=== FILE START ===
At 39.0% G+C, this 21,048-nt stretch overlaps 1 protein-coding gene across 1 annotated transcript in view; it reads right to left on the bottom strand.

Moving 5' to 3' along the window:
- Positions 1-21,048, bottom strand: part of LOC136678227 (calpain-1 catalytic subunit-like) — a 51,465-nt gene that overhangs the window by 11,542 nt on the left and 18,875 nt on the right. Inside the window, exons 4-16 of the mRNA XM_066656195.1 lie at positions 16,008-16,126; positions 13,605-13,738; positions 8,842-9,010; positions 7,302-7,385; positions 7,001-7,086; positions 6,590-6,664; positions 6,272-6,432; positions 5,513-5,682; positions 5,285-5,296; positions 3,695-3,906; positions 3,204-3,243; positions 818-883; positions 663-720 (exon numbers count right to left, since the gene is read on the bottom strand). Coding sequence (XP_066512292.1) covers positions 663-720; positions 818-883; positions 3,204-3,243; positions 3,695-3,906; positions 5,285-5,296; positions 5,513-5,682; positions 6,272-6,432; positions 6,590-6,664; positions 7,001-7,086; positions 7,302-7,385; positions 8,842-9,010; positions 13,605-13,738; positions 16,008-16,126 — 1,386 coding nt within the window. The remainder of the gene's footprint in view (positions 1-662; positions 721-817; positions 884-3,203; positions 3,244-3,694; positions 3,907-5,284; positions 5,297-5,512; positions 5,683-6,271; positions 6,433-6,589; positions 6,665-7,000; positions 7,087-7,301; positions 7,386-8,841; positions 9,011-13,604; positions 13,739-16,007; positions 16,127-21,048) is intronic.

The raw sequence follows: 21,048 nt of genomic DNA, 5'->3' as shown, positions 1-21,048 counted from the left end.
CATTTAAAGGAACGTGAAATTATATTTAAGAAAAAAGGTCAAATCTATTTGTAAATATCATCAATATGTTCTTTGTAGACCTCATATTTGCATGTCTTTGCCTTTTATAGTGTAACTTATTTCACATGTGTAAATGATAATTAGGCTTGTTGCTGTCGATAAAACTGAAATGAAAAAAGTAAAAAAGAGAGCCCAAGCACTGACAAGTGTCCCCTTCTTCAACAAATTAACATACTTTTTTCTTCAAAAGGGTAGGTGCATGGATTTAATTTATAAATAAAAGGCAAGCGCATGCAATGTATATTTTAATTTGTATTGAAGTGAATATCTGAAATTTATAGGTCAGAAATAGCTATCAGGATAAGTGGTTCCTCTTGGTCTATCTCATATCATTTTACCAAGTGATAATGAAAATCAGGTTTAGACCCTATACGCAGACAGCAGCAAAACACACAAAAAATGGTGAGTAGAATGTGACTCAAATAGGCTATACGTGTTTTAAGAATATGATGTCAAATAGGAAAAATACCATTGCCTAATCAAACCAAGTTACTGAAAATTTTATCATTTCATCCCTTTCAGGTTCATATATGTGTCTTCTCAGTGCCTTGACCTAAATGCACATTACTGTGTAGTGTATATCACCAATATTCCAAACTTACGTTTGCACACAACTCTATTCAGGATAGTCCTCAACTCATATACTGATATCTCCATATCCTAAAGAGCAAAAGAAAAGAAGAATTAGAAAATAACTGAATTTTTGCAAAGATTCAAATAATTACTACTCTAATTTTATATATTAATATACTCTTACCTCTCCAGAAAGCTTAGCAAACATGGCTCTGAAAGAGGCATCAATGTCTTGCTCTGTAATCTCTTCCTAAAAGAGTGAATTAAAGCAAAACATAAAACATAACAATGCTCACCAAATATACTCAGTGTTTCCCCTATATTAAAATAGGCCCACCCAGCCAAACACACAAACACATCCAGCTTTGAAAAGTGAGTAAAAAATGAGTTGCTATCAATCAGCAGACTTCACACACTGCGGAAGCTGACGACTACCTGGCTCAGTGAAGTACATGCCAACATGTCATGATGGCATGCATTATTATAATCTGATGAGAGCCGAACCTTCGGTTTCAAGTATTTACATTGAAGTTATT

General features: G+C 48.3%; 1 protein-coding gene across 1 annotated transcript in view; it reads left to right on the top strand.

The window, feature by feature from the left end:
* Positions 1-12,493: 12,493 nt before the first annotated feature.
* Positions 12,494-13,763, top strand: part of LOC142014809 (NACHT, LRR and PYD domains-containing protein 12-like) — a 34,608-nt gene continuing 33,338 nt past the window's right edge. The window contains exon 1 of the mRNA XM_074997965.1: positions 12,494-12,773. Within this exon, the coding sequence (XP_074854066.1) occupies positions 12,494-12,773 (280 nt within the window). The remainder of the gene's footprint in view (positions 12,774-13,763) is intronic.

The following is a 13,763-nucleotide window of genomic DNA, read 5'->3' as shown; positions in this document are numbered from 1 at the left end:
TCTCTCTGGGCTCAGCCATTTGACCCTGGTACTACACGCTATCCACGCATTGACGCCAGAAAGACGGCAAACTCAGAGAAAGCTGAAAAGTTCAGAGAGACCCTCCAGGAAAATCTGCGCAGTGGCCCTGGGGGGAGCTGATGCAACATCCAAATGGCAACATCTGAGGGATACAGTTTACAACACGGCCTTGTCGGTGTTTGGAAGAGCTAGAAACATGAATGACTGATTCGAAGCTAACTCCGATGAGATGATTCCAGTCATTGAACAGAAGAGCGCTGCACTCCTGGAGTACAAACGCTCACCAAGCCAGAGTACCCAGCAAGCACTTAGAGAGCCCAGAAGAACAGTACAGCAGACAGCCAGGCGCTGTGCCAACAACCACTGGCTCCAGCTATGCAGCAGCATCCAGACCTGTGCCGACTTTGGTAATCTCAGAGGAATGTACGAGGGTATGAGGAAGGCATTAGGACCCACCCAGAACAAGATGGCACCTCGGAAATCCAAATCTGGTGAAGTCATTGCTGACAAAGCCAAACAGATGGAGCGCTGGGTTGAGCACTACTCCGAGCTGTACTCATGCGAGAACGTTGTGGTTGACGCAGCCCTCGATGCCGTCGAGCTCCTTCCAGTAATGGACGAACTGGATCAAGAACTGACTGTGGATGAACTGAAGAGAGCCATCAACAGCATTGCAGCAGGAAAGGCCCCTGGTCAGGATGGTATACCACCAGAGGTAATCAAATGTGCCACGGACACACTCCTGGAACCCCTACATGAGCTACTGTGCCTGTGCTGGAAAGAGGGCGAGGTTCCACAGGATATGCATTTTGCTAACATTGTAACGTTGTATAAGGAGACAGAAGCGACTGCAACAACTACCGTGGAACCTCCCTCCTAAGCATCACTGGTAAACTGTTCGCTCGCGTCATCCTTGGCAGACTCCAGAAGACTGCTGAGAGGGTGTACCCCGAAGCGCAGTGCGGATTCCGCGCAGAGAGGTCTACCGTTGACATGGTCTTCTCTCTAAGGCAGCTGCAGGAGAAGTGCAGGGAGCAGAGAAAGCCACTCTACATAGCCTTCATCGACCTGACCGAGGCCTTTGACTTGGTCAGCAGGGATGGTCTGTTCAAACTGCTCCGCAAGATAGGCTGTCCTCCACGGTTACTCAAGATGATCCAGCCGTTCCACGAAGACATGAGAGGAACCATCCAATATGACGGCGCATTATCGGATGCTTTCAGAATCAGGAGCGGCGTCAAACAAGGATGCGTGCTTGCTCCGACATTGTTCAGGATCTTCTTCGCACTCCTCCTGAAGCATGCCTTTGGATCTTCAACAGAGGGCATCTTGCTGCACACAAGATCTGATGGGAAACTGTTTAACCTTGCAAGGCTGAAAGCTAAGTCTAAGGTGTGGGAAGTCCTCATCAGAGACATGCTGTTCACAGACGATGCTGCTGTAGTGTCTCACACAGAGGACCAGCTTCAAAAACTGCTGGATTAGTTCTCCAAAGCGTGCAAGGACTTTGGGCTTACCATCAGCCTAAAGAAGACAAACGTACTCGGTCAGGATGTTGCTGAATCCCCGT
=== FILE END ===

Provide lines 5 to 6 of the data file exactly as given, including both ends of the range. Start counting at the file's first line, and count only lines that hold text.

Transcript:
CATTTAAAGGAACGTGAAATTATATTTAAGAAAAAAGGTCAAATCTATTTGTAAATATCATCAATATGTTCTTTGTAGACCTCATATTTGCATGTCTTTGCCTTTTATAGTGTAACTTATTTCACATGTGTAAATGATAATTAGGCTTGTTGCTGTCGATAAAACTGAAATGAAAAAAGTAAAAAAGAGAGCCCAAGCACTGACAAGTGTCCCCTTCTTCAACAAATTAACATACTTTTTTCTTCAAAAGGGTAGGTGCATGGATTTAATTTATAAATAAAAGGCAAGCGCATGCAATGTATATTTTAATTTGTATTGAAGTGAATATCTGAAATTTATAGGTCAGAAATAGCTATCAGGATAAGTGGTTCCTCTTGGTCTATCTCATATCATTTTACCAAGTGATAATGAAAATCAGGTTTAGACCCTATACGCAGACAGCAGCAAAACACACAAAAAATGGTGAGTAGAATGTGACTCAAATAGGCTATACGTGTTTTAAGAATATGATGTCAAATAGGAAAAATACCATTGCCTAATCAAACCAAGTTACTGAAAATTTTATCATTTCATCCCTTTCAGGTTCATATATGTGTCTTCTCAGTGCCTTGACCTAAATGCACATTACTGTGTAGTGTATATCACCAATATTCCAAACTTACGTTTGCACACAACTCTATTCAGGATAGTCCTCAACTCATATACTGATATCTCCATATCCTAAAGAGCAAAAGAAAAGAAGAATTAGAAAATAACTGAATTTTTGCAAAGATTCAAATAATTACTACTCTAATTTTATATATTAATATACTCTTACCTCTCCAGAAAGCTTAGCAAACATGGCTCTGAAAGAGGCATCAATGTCTTGCTCTGTAATCTCTTCCTAAAAGAGTGAATTAAAGCAAAACATAAAACATAACAATGCTCACCAAATATACTCAGTGTTTCCCCTATATTAAAATAGGCCCACCCAGCCAAACACACAAACACATCCAGCTTTGAAAAGTGAGTAAAAAATGAGTTGCTATCAATCAGCAGACTTCACACACTGCGGAAGCTGACGACTACCTGGCTCAGTGAAGTACATGCCAACATGTCATGATGGCATGCATTATTATAATCTGATGAGAGCCGAACCTTCGGTTTCAAGTATTTACATTGAAGTTATT

General features: G+C 48.3%; 1 protein-coding gene across 1 annotated transcript in view; it reads left to right on the top strand.